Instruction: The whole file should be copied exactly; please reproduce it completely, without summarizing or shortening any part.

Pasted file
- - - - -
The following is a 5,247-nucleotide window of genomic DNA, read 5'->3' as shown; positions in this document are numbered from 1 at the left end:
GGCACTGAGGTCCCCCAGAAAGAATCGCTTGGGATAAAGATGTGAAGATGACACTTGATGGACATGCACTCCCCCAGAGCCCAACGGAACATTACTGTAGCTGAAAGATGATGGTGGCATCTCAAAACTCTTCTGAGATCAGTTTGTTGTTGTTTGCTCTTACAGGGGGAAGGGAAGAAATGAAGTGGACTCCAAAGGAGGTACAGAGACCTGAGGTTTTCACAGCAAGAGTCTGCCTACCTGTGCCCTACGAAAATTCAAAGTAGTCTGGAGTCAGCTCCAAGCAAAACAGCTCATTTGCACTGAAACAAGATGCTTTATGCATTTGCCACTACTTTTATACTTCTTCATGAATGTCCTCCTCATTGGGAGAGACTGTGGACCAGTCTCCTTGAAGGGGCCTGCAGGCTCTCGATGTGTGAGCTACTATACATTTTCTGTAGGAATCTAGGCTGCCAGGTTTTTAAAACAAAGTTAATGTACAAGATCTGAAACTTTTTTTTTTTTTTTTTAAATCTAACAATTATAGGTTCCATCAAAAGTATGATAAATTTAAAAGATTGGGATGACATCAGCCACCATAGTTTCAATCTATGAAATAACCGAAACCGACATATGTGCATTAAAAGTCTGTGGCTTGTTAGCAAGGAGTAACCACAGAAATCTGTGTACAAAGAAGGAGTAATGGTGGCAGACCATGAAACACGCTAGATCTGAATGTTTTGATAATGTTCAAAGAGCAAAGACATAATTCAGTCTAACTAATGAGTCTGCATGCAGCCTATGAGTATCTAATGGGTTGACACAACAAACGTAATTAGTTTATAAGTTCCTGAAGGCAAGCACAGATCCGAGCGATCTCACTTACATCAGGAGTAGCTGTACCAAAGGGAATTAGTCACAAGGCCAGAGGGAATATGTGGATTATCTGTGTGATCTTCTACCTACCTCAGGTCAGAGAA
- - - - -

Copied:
The following is a 5,247-nucleotide window of genomic DNA, read 5'->3' as shown; positions in this document are numbered from 1 at the left end:
GGCACTGAGGTCCCCCAGAAAGAATCGCTTGGGATAAAGATGTGAAGATGACACTTGATGGACATGCACTCCCCCAGAGCCCAACGGAACATTACTGTAGCTGAAAGATGATGGTGGCATCTCAAAACTCTTCTGAGATCAGTTTGTTGTTGTTTGCTCTTACAGGGGGAAGGGAAGAAATGAAGTGGACTCCAAAGGAGGTACAGAGACCTGAGGTTTTCACAGCAAGAGTCTGCCTACCTGTGCCCTACGAAAATTCAAAGTAGTCTGGAGTCAGCTCCAAGCAAAACAGCTCATTTGCACTGAAACAAGATGCTTTATGCATTTGCCACTACTTTTATACTTCTTCATGAATGTCCTCCTCATTGGGAGAGACTGTGGACCAGTCTCCTTGAAGGGGCCTGCAGGCTCTCGATGTGTGAGCTACTATACATTTTCTGTAGGAATCTAGGCTGCCAGGTTTTTAAAACAAAGTTAATGTACAAGATCTGAAACTTTTTTTTTTTTTTTTTAAATCTAACAATTATAGGTTCCATCAAAAGTATGATAAATTTAAAAGATTGGGATGACATCAGCCACCATAGTTTCAATCTATGAAATAACCGAAACCGACATATGTGCATTAAAAGTCTGTGGCTTGTTAGCAAGGAGTAACCACAGAAATCTGTGTACAAAGAAGGAGTAATGGTGGCAGACCATGAAACACGCTAGATCTGAATGTTTTGATAATGTTCAAAGAGCAAAGACATAATTCAGTCTAACTAATGAGTCTGCATGCAGCCTATGAGTATCTAATGGGTTGACACAACAAACGTAATTAGTTTATAAGTTCCTGAAGGCAAGCACAGATCCGAGCGATCTCACTTACATCAGGAGTAGCTGTACCAAAGGGAATTAGTCACAAGGCCAGAGGGAATATGTGGATTATCTGTGTGATCTTCTACCTACCTCAGGTCAGAGAA